Interview with a Shanghai Pastor - Thoughts on Traditional Chinese Culture and Human Sin
Editor’s note: China Partnership is launching a new chapter of its prayer initiative. Over the coming year we will pray for the church in a new city each month, providing videos, interviews, and prayer requests directly from the churches with whom we work. We hope this helps you better understand the needs of the Chinese church and commit more fervently to stand in prayer with our brothers and sisters.
This month we kick things off with Shanghai and we’re excited to bring you this interview with a Chinese pastor in the city. We hope you will check out the Shanghai page for additional content, and to sign up to partner with us in prayer.
Pastor: I am interested in culture, and used to read a lot about art, history, and philosophy. I loved these when I was younger. Therefore, I have some of my own thoughts and ideas about culture. But based on my age, everyone should understand the types of cultural influence on me at the time. After I believed in Christ more than ten years ago, my understanding of culture has undergone some major changes.
CP: Which city did you come from?
Pastor: I’m from Shanghai. The word “home” in the name [of our church] refers to our fundamental mission to share the gospel through family ministry, which means to make Jesus known to more family members.
CP: You just mentioned that the gospel changed your view on culture. I am curious how the gospel renewed your view of culture, including your view of China.
Pastor: Because of the traditional education I received, the things I pursued were influenced by the content of my education. When I came to know Jesus about ten years ago, this discovery completely overturned my world view. My previous education was a traditional Chinese education, which included content on ancient cultures and some contemporary cultures. But now, I think my understanding of culture includes one more aspect, that of the kingdom. My values and understanding of culture are totally different from what they used to be.
CP: What do you think is the biggest influence traditional education had on your values?
Pastor: Traditional Confucianism teaches benevolence. I did a lot good things and charity work for others before I was a Christian. But now I think that while those deeds were not bad, what man needs the most is the gospel, the salvation of the soul.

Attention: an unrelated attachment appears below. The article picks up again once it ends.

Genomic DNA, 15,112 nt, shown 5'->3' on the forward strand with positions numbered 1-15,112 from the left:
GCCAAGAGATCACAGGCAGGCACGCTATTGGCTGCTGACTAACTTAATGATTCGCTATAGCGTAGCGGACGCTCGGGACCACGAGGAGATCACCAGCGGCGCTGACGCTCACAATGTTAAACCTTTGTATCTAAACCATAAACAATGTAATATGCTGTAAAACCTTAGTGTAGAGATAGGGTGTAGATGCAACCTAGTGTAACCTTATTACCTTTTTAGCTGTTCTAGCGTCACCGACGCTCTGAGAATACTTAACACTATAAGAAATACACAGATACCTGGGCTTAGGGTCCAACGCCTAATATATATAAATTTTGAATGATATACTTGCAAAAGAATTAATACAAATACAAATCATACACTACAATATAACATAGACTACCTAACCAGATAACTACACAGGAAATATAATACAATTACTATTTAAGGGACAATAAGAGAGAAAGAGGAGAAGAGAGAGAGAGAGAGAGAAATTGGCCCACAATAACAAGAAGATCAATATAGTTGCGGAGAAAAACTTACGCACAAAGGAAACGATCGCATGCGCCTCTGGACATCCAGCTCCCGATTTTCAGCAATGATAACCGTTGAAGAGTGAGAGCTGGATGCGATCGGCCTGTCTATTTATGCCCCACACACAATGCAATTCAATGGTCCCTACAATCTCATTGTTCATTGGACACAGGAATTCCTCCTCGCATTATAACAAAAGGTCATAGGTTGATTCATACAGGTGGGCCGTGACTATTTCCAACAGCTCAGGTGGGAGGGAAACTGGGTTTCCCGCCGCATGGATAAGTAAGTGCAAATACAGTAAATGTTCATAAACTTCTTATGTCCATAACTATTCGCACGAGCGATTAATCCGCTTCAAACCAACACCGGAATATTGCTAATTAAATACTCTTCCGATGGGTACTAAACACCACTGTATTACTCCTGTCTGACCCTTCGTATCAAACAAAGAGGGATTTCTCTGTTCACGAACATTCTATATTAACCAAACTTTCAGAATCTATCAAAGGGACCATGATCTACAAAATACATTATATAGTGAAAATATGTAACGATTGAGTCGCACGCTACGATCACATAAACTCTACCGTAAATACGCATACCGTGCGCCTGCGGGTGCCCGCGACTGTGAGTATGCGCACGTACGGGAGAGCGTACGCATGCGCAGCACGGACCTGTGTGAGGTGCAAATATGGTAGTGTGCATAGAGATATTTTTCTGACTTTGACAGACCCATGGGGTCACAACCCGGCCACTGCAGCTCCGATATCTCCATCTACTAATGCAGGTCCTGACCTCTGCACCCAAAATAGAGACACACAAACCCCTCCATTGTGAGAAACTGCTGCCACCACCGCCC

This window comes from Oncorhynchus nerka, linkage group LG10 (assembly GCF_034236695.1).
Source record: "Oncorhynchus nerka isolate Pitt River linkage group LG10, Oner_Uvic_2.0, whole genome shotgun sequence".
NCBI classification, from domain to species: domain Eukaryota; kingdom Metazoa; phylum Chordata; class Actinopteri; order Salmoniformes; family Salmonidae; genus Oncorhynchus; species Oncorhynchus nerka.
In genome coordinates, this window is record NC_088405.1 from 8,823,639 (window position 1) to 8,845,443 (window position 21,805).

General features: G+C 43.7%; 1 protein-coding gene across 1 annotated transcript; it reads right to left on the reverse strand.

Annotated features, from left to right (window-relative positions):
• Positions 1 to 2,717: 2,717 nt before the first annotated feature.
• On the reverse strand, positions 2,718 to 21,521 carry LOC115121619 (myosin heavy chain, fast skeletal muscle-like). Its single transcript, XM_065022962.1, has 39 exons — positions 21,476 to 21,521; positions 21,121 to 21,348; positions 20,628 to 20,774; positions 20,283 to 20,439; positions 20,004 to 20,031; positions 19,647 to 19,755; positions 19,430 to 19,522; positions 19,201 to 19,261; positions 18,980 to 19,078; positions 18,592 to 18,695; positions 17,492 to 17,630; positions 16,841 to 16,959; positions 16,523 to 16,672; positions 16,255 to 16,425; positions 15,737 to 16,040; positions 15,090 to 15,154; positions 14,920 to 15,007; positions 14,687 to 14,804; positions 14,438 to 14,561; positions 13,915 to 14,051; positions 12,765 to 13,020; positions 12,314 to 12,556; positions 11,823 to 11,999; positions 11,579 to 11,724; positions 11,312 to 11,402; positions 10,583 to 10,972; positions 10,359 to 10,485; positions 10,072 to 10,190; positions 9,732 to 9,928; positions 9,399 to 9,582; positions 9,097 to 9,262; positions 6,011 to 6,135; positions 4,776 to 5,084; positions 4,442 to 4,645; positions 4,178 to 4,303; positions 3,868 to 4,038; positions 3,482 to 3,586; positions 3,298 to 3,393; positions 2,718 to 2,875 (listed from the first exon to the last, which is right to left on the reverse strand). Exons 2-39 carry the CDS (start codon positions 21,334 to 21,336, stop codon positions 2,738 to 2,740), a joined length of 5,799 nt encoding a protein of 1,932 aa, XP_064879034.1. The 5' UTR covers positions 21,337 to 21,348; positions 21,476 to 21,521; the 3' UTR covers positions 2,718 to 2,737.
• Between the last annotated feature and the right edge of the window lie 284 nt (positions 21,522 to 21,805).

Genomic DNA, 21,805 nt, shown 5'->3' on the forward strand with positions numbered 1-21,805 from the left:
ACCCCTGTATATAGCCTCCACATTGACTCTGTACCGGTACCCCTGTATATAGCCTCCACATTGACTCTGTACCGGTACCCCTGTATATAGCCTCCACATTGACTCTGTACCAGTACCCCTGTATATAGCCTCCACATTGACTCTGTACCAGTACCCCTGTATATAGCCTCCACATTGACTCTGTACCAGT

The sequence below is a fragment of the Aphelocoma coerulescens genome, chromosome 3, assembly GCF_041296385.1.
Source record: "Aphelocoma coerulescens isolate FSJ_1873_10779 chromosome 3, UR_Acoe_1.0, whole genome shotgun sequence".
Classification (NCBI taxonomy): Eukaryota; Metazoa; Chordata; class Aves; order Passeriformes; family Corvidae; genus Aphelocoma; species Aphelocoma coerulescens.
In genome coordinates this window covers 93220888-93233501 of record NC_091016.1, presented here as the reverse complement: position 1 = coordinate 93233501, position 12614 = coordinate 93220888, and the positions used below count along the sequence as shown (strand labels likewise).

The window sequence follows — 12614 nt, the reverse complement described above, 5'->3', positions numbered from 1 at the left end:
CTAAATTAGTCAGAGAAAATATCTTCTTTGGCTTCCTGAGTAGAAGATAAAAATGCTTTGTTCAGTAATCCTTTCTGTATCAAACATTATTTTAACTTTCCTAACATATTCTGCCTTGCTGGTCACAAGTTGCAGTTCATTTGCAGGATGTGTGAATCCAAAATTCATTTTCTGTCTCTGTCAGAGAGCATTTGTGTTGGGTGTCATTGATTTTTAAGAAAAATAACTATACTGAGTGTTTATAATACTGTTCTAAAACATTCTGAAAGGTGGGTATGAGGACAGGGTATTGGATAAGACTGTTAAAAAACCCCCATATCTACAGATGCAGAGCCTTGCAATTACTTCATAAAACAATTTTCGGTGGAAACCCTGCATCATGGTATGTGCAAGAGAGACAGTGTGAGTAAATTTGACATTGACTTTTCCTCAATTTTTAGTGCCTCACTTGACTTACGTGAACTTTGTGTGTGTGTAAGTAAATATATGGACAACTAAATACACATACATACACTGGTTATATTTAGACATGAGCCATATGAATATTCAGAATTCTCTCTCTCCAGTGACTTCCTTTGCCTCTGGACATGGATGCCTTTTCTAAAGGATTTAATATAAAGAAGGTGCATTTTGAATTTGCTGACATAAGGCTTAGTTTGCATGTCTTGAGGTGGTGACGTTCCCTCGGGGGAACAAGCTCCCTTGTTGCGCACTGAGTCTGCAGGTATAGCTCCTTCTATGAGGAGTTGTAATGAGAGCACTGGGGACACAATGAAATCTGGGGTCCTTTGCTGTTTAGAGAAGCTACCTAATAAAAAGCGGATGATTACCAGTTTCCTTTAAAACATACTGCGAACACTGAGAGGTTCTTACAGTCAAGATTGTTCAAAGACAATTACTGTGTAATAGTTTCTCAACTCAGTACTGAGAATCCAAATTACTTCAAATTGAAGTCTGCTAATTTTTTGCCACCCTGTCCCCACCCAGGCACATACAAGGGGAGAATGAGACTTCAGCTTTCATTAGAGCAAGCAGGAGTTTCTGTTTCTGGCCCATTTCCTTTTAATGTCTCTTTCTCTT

CP: I think all of us are good at finding our own merit out of our own imperfections. I would like to know how your understanding of yourself has changed from seeing yourself as a good person to a sinner.
Pastor: After I put my faith in the Lord, it was still a long process to really come to know salvation through the cross and genuinely connect my life to Jesus. I am not saying that my life was renewed the day I was baptized. No. I came to faith in 2004, was baptized in 2005, and the renewal of my life came after 2007, especially after I started to pastor a church. I cannot pinpoint the exact moment my life was renewed, but when I came to understand my former relationship with Jesus, and the fact that Jesus really died on the cross for my sins, I was renewed and transformed inside out. Because there is direct relationship between me and Jesus, this renewal completely transformed my former views and ideas on culture.
CP: What do you think are some of the problems in the previous culture?
Pastor: The previous culture was humanistic. Men didn’t really understand themselves; they only wanted to be a good person, but they didn’t understand the essence of the human heart, not to mention admitting themselves to be sinners. They didn’t get it at all. The traditional culture knew nothing about human sin. Therefore, if one does not know he is a sinner, he certainly cannot be blameless.
CP: So for China and the Chinese people, what do you think are some of the biggest clashes between Chinese culture and the gospel?
Pastor: The clash between traditional Chinese culture and the gospel, right?
CP: Yes, the traditional Chinese culture in your opinion.
Pastor: In fact, traditional Chinese culture is all about benevolence, but it is a huge obstacle for one to genuinely understand himself as a sinner. This means your traditional culture could never lead one to see himself as a sinner; and if one cannot see his own sin, he cannot really know himself, and can never really understand the gospel.
CP: When you were transformed, how did you interact with those around you who had been with you in the past?
Pastor: First, I love them; I genuinely love them. I would interact with them and pray for them. More importantly, I hope that as I live in Christ, I bear the aroma of Christ among them. A while ago I ran into some friends from years ago. They said, “You are so different from who you were; you are not the Tang Bo Hu you used to be.” I said, “Praise the Lord. It is Jesus who changed me.”